Schematic drawing of the layers of the retina. The interrelationship of the neurons is indicated. Light enters the retina and passes through the inner layers of the retina before reaching the photoreceptors of the rods and cones that are closely associated with the pigment epithelium.
inner limiting membrane cells outer plexiform inner segment of cone and rod limiting membrane outer segment of cone and rod cone pigment epithelium
5. Outer plexiform layer—contains the processes of retinal rods and cones and processes of the horizontal, amacrine, and bipolar cells that connect to them
6. Inner nuclear layer—contains the cell bodies (nuclei) of horizontal, amacrine, bipolar, and Miiller's cells
7. Inner plexiform layer—contains the processes of horizontal, amacrine, bipolar, and ganglion cells that connect to each other
8. Ganglion cell layer—contains the cell bodies (nuclei) of ganglion cells
9. Layer of optic newe fibers—contains processes of ganglion cells that lead from the retina to the brain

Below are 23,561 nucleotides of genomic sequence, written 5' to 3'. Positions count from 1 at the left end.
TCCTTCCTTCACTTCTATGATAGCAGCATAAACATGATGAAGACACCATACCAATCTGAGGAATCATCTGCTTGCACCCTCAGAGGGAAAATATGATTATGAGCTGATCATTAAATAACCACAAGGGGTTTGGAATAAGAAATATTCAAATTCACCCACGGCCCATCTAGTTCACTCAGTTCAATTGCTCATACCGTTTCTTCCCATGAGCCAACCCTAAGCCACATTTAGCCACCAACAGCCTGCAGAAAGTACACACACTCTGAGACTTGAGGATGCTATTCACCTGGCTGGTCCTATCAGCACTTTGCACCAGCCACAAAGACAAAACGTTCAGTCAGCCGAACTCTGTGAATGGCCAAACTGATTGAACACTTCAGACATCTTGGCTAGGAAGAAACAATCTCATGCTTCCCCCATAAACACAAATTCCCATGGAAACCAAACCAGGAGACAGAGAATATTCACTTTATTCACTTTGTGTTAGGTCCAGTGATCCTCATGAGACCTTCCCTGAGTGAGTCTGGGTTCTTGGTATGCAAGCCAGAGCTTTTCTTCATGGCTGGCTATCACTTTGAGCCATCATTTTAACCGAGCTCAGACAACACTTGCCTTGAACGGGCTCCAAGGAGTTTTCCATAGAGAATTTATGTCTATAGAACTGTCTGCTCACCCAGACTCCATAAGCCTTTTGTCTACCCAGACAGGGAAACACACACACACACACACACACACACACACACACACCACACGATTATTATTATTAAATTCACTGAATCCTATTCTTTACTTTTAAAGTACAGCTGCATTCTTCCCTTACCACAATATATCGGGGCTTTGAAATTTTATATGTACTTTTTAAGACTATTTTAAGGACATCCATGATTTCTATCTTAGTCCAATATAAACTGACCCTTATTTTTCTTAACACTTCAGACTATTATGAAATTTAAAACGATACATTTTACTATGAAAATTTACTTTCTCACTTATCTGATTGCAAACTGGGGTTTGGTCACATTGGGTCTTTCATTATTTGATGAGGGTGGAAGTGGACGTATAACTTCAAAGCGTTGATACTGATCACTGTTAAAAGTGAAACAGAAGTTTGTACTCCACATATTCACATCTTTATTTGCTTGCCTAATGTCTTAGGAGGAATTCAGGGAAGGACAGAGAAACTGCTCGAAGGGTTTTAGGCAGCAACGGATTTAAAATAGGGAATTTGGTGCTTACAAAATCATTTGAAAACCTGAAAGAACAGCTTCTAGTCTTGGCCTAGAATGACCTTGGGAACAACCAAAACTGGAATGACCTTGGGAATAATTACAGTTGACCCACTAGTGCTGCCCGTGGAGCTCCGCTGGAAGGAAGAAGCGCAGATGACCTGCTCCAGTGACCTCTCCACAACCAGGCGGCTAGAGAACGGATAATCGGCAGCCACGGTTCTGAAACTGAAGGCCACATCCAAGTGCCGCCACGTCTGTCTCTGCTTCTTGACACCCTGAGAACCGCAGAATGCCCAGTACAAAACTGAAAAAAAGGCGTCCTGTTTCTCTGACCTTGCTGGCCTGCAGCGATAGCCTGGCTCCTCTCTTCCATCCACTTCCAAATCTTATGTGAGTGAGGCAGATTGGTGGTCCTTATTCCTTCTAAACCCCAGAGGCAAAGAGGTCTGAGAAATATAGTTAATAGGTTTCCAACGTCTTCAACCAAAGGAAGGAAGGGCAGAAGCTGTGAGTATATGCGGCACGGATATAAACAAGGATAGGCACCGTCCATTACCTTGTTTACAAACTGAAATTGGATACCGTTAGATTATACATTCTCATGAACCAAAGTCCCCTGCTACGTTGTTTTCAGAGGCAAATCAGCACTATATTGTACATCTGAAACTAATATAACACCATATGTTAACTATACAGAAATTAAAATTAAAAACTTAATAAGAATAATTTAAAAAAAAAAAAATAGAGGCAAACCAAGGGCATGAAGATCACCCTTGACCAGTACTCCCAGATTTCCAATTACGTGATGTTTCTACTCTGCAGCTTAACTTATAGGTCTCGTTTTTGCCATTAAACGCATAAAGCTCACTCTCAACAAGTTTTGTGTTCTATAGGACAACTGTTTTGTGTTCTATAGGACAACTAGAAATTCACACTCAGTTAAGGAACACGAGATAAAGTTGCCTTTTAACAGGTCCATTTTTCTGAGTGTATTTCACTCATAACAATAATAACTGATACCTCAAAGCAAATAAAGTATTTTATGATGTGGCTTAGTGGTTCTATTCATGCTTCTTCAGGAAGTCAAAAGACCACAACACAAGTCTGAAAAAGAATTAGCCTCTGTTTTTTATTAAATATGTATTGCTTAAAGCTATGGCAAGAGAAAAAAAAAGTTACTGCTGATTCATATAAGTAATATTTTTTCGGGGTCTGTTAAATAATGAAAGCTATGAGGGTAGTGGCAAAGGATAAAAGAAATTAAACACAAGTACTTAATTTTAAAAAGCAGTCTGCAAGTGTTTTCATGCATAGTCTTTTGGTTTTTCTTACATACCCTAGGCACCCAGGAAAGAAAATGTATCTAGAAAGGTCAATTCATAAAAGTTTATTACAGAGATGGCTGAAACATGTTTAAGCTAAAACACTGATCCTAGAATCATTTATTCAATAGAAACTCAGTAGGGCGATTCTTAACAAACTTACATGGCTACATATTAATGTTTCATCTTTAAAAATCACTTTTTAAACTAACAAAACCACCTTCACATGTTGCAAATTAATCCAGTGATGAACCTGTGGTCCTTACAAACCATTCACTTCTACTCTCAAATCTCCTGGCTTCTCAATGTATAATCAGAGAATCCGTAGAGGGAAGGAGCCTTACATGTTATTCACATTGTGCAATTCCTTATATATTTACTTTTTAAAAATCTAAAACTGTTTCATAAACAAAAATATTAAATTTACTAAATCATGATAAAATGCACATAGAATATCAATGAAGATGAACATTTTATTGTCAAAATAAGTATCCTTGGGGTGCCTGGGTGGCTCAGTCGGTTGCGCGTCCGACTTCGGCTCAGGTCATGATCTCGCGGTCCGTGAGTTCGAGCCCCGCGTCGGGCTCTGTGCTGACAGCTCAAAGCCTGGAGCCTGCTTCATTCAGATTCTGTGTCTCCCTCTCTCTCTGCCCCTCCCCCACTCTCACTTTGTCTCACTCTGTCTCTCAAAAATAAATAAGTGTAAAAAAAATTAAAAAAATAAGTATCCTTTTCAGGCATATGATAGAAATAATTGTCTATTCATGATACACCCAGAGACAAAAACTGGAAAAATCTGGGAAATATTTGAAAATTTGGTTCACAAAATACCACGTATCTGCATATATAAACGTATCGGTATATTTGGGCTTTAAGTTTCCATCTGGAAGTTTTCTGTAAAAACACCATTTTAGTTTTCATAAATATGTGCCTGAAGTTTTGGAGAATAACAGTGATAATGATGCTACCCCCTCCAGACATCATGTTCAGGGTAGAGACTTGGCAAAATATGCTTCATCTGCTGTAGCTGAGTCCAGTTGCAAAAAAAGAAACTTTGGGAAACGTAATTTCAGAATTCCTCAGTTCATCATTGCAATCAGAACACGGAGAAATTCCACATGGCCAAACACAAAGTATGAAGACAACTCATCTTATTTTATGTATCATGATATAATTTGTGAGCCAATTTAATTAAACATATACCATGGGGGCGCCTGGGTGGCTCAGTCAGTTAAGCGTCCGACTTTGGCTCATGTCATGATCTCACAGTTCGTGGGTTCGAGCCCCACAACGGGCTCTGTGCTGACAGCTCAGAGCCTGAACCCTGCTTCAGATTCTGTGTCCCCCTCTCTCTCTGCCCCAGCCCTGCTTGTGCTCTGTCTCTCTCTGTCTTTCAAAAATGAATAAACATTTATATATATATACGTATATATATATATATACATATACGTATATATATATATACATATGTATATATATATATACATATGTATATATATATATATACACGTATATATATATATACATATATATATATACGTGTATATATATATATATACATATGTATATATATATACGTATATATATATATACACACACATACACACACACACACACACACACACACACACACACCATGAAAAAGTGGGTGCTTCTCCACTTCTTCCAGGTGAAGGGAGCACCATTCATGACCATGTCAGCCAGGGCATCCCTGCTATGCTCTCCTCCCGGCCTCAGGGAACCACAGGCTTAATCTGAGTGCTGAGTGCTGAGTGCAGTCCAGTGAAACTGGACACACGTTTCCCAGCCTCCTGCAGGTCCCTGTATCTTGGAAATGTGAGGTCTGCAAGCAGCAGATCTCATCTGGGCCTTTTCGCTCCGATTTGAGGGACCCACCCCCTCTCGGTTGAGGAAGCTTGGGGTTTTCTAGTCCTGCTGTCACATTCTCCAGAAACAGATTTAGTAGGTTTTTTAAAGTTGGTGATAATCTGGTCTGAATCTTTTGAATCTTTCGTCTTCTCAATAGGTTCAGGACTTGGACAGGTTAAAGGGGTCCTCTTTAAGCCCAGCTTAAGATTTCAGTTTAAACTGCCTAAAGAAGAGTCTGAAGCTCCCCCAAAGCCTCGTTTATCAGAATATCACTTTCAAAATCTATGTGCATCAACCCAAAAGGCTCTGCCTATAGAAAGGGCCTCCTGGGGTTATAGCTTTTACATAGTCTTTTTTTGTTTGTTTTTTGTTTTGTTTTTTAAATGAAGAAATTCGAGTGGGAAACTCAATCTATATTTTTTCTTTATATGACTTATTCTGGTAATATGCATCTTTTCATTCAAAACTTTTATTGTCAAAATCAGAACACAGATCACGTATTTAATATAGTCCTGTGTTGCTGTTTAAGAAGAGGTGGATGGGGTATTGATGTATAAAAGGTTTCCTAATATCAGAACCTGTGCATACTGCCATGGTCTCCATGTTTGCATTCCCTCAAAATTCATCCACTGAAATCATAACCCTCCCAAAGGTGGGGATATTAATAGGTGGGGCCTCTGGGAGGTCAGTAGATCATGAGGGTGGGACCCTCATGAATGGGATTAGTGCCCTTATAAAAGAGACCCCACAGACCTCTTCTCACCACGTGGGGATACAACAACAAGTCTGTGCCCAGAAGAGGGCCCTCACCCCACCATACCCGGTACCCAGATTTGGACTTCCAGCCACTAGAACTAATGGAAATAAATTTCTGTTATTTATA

10. Inner limiting membrane—composed of the basal lamina of Miiller's cells
Each of the layers is more fully described in the following sections (see corresponding numbers).
The cells of the RPE (layer 1) have extensions that surround the processes of the rods and cones
The RPE is a single layer of cuboidal cells about 14 /xm wide and 10 to 14 /xm tall. The cells rest on Bruch's membrane of the choroid layer. The pigment cells are tallest in the fovea and adjacent regions, which accounts for the darker color of this region.
Adjacent RPE cells are connected by a junctional complex consisting of gap junctions and elaborate zonulae oc-cludentes and adherentes. This junctional complex is the site of the "blood-retina barrier."
The pigment cells have cylindrical sheaths on their apical surface that are associated with, but do not directly contact, the tip of the photoreceptor processes of the adjacent rod and cone cells. Complex cytoplasmic processes project for a short distance between the photoreceptors of the rods and cones. Numerous elongated melanin granules, unlike those found elsewhere in the eye, are present in
A potential space exists in the retina as a vestige of the space between the apical surfaces of the two epithelial layers of the optic cup. If this space expands, the neural retina separates from the pigment epithelium. This condition is called retinal detachment. If not corrected, blindness results. More commonly, as the vitreous body ages (in the sixth and seventh decades of life), it tends to shrink and pull away from the neural retina, which causes single or multiple tears in the neural retina. Retinal detachment is repaired by cryosurgery or laser surgery to prevent visual loss.